This is in reference to the article of Oct. 3, “Should it stay or should it go?” regarding the Potter Hill Mill dam. The article quotes a Mr. Tim Mooney, a spokesman for the Nature Conservancy organization. He states many reasons why the Nature Conservancy, NOAA and the U.S. Fish and Wildlife Service support the removal of the dam, including improving fish migration, helping turtles and promoting the growth of “native grasses, wildflowers and shrubs”.
However, Mr. Mooney ignores the most important variable that should be considered, more important than fish migration or native grasses. The most important issue should be whether or not the residents that live on or adjacent to the section of river in question want the river altered at all. The “quality of life” of the affected landowners is the most important variable. I would assert that if you polled the landowners on both sides of the river, an overwhelming majority would oppose altering the river in any way. We like it just the way it is.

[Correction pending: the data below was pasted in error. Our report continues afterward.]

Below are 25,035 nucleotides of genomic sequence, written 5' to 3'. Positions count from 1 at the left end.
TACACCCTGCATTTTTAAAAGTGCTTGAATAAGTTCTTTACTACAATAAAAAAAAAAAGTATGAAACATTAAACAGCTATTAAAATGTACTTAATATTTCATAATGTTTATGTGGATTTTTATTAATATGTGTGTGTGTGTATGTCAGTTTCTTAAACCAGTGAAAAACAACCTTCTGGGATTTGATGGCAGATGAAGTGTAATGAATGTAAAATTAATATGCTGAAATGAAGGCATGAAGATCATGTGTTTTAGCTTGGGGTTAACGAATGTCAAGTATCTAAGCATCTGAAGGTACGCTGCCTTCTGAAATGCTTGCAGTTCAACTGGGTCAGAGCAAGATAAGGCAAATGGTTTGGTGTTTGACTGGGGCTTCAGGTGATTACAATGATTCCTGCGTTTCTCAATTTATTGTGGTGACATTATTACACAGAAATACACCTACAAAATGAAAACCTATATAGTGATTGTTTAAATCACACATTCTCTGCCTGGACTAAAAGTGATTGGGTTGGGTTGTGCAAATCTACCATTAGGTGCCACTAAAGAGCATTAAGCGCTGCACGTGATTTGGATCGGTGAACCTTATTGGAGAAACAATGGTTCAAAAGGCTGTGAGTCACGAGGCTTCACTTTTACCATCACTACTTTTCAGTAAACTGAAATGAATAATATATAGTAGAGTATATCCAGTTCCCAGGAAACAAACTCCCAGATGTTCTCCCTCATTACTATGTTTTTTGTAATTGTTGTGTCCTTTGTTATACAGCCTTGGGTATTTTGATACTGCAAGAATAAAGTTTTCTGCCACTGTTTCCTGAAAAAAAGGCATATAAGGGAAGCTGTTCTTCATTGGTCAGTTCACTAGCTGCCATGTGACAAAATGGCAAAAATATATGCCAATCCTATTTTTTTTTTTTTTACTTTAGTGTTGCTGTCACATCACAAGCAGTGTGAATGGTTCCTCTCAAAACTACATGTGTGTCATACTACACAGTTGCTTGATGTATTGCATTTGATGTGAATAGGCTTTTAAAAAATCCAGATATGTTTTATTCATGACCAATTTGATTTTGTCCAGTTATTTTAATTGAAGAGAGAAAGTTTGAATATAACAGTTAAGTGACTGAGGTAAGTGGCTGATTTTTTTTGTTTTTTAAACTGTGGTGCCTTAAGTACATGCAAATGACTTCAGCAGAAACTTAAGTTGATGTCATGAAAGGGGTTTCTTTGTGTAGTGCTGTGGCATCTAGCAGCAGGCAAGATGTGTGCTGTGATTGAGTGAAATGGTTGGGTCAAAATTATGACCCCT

In addition to the “quality of life” issue, it is also a practical issue, as the residents on the Hopkinton side depend upon the river aquifer for drinking water. We fish off the bridge, so the fish are there. We see turtles and heron all the time. Sufficient native grasses and wildflowers grow on the banks of the river.
Yes please, do something about the dilapidated mill buildings. Fix the fish ladder and eliminate the mill gates if necessary. But leave the dam and the river alone. I am asking the town councils of both Westerly and Hopkinton to put the interests of the affected landowners and residents above those of any special interests.